Best Dog Tech & Accessories: 14 Essentials for Your Pup

At WIRED, we really love our dogs. We also love each other’s dogs, whether they’re adorable little nuggets in New York City apartments, pit mixes in the country, or loyal heelers that spend all day, every day, within 6 inches of my left foot. For the past few years, my colleagues Scott Gilbertson and Julian Chokkattu and I (Adrienne) have been trading tips, tricks, and gear. These are currently our favorite pieces of tech that we’ve bought or tested for our very, very good boys and girls.

Are you a recent pandemic pet owner? Don’t forget to check out our guide to the best pet supplies for new adopters. Er, and maybe check out our Best Sustainable Cleaning Supplies guide too.

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The 9 Best Travel Bags: Carry-On Luggage, Duffel, Budget (2020)

For a long while, if you wanted an aluminum suitcase, you were going to spend four figures. Away’s suitcase is not exactly affordable, but it is attainable (9/10, WIRED Recommends).

The metal is thick, and the fixtures are solid; Away didn’t cheap out on the materials. Two organizer panels inside keep your stuff from shifting around, and there’s a a stowable interior laundry bag to keep dirty clothes off your clean clothes. There’s also an option of an integrated power bank that’s accessible through a flip-up door near the telescoping handle. I generally recommend a stand-alone power bank, but it’s a free option on the Away, so you may as well get it.

An aluminum bag will dent and scratch over time, and you should accept that before you splash down big money on one. You may be able to baby it a little more if you never check it—don’t count on that, because it’s common these days for airlines to run out of carry-on room—but it’s unlikely that you’ll make it more than a few trips with it looking minty new. I’m hesitant to buy into marketed “authenticity,” but I have to agree with Away. A dinged-up and well-traveled bag ends up looking pretty sweet.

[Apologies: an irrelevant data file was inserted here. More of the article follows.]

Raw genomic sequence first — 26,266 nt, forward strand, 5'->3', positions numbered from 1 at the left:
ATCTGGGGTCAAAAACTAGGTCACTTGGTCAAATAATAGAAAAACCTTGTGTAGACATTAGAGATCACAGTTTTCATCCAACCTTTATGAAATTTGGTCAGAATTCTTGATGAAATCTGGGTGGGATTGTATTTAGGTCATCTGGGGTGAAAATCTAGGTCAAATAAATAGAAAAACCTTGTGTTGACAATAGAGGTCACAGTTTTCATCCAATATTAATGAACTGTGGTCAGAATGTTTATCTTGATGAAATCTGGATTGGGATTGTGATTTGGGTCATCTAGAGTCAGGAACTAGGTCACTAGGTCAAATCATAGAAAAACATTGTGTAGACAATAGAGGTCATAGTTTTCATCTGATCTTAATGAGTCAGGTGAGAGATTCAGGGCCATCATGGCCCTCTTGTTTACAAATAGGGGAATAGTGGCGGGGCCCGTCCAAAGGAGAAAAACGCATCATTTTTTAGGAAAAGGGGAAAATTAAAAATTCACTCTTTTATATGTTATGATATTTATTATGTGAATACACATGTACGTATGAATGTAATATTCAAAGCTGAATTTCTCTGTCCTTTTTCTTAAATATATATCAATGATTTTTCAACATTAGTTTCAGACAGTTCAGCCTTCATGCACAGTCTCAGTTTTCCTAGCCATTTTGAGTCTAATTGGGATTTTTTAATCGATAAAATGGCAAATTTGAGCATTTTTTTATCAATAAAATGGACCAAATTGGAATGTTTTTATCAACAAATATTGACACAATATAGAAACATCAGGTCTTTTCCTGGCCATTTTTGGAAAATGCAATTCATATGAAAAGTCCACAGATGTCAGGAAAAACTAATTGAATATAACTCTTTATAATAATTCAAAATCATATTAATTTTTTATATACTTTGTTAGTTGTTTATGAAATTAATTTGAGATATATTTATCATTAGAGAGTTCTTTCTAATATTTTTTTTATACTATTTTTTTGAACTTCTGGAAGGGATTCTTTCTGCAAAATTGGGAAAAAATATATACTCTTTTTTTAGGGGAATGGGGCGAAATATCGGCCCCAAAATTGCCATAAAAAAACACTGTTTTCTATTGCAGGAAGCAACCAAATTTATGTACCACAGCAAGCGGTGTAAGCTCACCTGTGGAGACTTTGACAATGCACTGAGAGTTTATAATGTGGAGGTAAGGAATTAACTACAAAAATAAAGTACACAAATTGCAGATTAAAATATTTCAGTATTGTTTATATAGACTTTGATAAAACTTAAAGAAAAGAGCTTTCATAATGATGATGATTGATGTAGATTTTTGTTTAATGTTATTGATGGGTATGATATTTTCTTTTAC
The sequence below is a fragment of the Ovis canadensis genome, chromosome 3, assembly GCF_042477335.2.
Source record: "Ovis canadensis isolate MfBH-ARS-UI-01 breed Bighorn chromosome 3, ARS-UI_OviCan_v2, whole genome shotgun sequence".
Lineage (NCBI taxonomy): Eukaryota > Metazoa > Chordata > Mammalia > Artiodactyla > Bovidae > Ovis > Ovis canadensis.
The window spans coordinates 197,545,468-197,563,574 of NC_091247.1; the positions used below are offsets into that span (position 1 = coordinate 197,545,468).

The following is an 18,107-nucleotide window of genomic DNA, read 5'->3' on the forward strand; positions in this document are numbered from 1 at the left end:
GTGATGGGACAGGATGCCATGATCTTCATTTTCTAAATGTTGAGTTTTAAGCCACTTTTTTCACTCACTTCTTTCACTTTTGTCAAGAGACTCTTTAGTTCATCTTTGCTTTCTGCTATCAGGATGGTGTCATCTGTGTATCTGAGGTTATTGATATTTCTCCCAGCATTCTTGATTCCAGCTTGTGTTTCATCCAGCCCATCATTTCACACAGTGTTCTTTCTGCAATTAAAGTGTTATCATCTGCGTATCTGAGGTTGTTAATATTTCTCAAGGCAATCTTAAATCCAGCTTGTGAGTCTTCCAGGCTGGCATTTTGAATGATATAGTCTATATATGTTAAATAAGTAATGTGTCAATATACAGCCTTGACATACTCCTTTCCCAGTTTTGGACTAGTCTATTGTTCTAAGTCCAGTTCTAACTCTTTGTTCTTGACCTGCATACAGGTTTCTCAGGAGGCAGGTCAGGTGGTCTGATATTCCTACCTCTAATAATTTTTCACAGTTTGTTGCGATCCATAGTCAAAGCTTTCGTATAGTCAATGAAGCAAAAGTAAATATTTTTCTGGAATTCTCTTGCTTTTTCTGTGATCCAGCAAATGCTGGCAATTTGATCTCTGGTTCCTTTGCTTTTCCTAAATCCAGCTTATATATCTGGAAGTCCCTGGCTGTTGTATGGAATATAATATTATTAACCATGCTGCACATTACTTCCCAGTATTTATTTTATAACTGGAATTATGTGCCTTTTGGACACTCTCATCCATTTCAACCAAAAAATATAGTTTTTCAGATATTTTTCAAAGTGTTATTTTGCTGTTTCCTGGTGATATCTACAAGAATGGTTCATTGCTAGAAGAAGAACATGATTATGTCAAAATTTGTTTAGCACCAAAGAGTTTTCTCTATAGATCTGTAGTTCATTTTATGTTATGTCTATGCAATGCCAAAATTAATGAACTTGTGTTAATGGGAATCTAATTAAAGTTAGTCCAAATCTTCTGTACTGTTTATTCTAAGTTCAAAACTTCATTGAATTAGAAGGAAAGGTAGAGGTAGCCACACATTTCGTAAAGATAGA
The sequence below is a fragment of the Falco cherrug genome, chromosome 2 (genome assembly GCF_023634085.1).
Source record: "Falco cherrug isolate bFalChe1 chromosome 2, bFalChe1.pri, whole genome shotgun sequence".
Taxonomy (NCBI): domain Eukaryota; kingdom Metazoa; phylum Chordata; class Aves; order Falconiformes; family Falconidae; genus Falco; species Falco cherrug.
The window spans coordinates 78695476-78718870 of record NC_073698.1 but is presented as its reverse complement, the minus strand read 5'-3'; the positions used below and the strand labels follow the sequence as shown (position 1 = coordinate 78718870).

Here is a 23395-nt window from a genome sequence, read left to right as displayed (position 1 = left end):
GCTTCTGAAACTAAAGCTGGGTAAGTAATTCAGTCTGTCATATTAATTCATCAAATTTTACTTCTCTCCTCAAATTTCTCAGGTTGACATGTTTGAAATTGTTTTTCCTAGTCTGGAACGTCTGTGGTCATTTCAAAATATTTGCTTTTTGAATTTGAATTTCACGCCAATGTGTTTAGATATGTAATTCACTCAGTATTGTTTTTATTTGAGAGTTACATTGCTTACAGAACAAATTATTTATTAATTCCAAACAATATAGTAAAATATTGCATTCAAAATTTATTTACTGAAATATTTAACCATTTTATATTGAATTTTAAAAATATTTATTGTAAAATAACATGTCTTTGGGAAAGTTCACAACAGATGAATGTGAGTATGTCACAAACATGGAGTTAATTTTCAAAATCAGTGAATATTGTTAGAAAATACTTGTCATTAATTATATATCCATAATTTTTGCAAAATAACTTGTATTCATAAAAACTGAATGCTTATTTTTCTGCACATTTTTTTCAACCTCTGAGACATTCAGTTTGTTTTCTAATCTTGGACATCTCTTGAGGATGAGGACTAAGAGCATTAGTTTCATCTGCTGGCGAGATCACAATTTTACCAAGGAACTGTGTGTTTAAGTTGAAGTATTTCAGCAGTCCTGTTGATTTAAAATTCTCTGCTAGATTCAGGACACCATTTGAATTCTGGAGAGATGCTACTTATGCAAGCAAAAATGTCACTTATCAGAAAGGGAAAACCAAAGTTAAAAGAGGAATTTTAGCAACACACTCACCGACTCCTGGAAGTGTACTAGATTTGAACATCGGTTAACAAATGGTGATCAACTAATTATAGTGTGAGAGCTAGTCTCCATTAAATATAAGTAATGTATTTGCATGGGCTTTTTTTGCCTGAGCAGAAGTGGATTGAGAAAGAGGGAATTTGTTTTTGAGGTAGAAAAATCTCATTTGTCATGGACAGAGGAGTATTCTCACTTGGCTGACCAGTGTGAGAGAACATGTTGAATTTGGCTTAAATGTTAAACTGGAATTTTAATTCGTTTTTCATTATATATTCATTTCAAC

(Note: Away has been embroiled in continued controversy over the behavior of its CEO, her departure from the role in December 2019, her quiet return in January, and her possible removal again at the end of this year.)

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The 6 Best Laptop Stands (2020): Adjustable, Portable, and More

You’re often craning your neck when you work on a laptop, and that’s not good for your back. Laptop stands can help, whether you’re at home or in the office, especially if you want to upgrade from using a stack of old books. The best laptop stands raise your laptop’s screen closer to eye level, bettering your posture, and some can even go from sitting to standing. We’ve tested a handful, and these are our favorites.

Need more recommendations for your home office? Read our Work From Home gear guide.

Peripherals Are Important

Snagging one of the laptop stands below is just one of many ways you can improve your posture when sitting at a desk for long periods of time. Hooking up a computer monitor to your laptop is another. Not only does it let you multitask easier, but it also means you won’t have to crane your neck as much.

Some of these laptop stands are best paired with a separate keyboard and mouse. These peripherals mean you can set your laptop farther away and at various heights, and you won’t need to stretch your arms in weird or awkward ways just to type. The right mouse can even help prevent muscle pain or carpal tunnel syndrome, so check out our recommendations in our Best Keyboards and Best Gaming Mouse guides.

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Nomad Base Station Pro Wireless Charger: An AirPower Alternative

There was a wireless charger that was going to challenge this notion: AirPower by Apple. It was said to be capable of charging multiple devices, without needing to place your iPhone, Apple Watch, or AirPods case in a specific area. Apple canceled the project after hitting a few roadblocks, but rumors suggest the company is still working on it.